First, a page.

Written in the car headed to Taupo, about 12:30 pm on Friday, February 18
As an add-on to the Te Po tickets, we got free passes to Hell’s Gate, one of the local thermal parks (a $30 value). This is one of the few attractions around without a Māori name (although it’s attached to the Wai Ora Spa), and with a logo reminiscent of a video game or an energy drink, I didn’t have a lot of hope for it.
The park turned out to be pretty good. It had a front area with some bubbling pools, including some black ones called inkpots (vs. mud pots). We also found that the site had been named by George Bernard Shaw, hence the lack of a Māori name. Then there was a walk through the forest to a second, larger thermal area. Mom only went 1/3 of the way around the upper level before taking a cut back to near the end, while I walked to full circuit and saw (among other things) the Steaming Cliffs and the Mud Volcano (which crusts over and has a small eruption every couple weeks). Much of it felt like my memories of going to Yellowstone 35-some years ago; my mother was there a couple years ago and says that rock paths and wooden walkways I recall are no longer as accessible as they were when I was a kid.
The cynic in me had some difficulties in accepting that everything at Hell’s Gate was real and not manufactured. The bulk of the grounds looked like poured concrete, just like you see a fake rock installations in Las Vegas or at Disneyland. (But what at those poured concrete installations supposed to look like but this?) Steam vents and bubbling pools are easy to produce via pipes in the rocks. I’m sure it was all real (or most of it, anyway), but it sure felt “imagineered” because I’ve seen so much that has been.
The weather in Rotorua has been overcast and drippy, kind of like the Seattle area in the late spring would be. It looked like it might turn out nicer today, so I wore my kilt and a tank with a tropical shirt over it. Left the tropical shirt off at Hell’s Gate, and found out that evening that I had got a sunburn from that, except around the tattoos where I had used a sunscreen.
At the end of Hell’s Gate, there was a little Māori carving demo, where we got to carve along a pattern on a block of wood, to keep for ourselves. I can’t say I did a great job on my kiwi pattern, but it was a cool (free) giveaway.
The gift shop at Hell’s Gate was one of my big purchase sites, with a t-shirt and a patu (Māori war club) with cool carvings and a convex side for my boyfriend and a paua shell necklace and cheap ring for myself.
They told us going in to be careful around the pools with silver jewelry, because the minerals would tarnish rings and such. They really meant it, because the silver necklace I was wearing came out coppery and even black in places just from walking through the steam. (Speaking of the steam, I wonder if it was good or bad for my asthma. I didn’t notice any particular difference.)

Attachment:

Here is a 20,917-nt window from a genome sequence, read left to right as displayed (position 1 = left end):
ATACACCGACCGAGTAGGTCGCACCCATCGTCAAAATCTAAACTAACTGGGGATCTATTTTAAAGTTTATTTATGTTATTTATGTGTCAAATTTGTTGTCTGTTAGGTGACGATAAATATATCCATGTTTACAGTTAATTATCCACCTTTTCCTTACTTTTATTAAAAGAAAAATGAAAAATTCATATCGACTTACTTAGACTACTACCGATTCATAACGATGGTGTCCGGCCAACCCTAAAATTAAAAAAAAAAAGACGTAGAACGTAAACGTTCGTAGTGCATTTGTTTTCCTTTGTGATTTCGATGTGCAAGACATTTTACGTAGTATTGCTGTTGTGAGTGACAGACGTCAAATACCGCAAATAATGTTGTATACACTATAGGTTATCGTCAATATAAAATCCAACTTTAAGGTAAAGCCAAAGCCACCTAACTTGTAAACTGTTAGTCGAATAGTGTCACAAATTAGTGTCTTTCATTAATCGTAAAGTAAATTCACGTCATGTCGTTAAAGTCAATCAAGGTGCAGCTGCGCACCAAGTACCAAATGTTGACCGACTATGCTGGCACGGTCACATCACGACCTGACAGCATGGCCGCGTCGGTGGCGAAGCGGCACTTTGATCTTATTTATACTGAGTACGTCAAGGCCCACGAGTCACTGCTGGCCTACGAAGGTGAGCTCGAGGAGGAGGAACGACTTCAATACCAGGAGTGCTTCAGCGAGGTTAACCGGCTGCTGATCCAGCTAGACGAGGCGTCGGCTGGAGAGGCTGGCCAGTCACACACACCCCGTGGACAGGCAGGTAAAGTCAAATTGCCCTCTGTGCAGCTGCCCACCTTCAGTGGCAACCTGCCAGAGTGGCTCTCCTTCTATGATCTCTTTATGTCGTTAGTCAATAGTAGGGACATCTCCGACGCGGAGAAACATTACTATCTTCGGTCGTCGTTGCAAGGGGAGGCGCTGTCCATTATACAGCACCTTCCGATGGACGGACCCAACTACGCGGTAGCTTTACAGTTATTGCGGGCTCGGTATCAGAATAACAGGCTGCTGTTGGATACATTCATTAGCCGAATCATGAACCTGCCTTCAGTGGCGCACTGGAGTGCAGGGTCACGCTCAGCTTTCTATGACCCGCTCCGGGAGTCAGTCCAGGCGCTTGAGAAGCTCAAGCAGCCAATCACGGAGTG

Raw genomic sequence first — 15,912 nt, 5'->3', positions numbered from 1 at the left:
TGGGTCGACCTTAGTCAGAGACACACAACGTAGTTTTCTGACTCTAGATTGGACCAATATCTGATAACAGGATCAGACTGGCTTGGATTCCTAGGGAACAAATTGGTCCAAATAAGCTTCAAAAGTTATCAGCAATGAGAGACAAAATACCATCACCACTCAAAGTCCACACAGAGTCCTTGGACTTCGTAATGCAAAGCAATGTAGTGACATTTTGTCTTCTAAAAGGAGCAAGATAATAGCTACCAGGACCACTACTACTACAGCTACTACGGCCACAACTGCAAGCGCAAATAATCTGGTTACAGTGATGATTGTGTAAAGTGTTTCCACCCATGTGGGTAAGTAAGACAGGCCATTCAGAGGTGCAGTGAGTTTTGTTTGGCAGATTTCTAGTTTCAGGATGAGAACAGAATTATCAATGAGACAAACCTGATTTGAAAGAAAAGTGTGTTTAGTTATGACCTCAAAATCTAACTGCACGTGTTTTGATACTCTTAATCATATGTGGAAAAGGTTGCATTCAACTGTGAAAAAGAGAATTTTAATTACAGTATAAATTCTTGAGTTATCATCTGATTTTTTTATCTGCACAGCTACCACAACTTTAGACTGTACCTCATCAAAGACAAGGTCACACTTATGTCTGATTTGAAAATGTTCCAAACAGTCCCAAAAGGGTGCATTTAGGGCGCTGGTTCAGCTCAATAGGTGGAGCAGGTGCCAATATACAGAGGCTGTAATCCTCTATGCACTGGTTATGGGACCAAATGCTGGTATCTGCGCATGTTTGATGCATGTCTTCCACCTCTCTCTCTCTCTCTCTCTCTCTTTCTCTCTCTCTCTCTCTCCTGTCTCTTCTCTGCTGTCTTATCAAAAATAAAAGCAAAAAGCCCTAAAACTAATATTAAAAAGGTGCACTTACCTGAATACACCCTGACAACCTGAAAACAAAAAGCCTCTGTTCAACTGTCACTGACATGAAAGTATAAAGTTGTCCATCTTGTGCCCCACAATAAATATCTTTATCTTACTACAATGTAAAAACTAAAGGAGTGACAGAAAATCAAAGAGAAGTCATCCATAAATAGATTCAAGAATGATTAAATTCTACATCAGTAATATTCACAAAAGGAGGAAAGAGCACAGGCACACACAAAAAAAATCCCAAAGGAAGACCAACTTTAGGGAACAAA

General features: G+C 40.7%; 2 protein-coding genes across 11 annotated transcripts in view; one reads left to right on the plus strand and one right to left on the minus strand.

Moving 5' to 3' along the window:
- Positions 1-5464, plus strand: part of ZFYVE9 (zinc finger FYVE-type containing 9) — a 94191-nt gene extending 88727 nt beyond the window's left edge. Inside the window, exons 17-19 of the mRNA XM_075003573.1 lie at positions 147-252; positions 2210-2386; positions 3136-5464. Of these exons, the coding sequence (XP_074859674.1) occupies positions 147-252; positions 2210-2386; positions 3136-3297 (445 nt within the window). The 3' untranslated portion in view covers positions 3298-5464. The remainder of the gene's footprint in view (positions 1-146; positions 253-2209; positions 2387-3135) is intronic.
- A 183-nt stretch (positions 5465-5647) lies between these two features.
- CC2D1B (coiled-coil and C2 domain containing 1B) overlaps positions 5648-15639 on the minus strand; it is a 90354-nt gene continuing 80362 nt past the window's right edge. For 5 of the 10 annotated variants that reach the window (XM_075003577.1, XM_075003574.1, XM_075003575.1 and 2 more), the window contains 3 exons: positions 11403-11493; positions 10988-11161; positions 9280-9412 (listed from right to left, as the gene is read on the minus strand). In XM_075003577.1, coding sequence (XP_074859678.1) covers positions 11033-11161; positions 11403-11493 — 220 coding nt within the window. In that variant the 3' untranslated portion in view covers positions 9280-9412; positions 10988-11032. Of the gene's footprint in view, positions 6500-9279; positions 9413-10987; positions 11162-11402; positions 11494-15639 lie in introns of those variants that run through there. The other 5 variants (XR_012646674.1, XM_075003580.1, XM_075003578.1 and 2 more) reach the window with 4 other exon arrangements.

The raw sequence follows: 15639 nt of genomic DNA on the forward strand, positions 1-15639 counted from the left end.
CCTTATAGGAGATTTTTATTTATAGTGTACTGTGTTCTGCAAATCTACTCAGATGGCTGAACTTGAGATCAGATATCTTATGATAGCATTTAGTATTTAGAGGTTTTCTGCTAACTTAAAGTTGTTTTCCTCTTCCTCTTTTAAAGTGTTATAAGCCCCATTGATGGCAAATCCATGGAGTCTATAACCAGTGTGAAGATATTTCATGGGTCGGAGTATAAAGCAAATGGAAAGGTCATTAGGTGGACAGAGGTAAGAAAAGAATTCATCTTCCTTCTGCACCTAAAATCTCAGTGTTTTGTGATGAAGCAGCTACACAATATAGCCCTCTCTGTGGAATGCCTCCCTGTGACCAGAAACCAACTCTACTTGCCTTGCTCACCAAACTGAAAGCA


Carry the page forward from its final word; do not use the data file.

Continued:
After Hell’s Gate, we headed south to Lake Taupo, the larger crater lake an hour from Rotorua. It has been created by some 26 eruptions over the course of 26,000 years, with the last one in about 181 AD (so it’s overdue!). Along the way, we stopped at Huka Falls, about 5 km north of Taupo (toh-poh). This is a narrow gorge only about 1000 feet long, which forces the river draining from Lake Taupo to churn and move very fast, resulting in a low falls (maybe 20 feet high) that are quite spectacular due to the turbulent water.
We picked up some postcards at the Huka Falls gift shop, including one of the Māori rock carvings on Lake Taupo. I also found a brochure for kayaking to the carvings. At dinner (Finn MacCuhal’s Irish Pub in Taupo), when I could get a free short-term WiFi connection, I found that this 4-5 hour trip (3 hours on the water) was only $108 (lower insurance costs, and lower cost of materials, I’m sure), so I booked it over the phone for the next day.
At the New Zealand Corner gift shop, I got myself a black t-shirt with a somewhat severe looking Kiwi on it, and a brown and turquoise baseball cap which should actually fit me fairly well (most baseball caps do not fit well ; they just sit on top of my head and don’t feel like they are on at all.) I also picked up a glass art plate for Ruby, who is tending my cats.
We had driven down to Taupo on Highway 5, so we took the alternate route pack, via Highways 1 and 30, and then around the other side of Lake Rotorua.
Updated on March 16, 2010
Added travel map.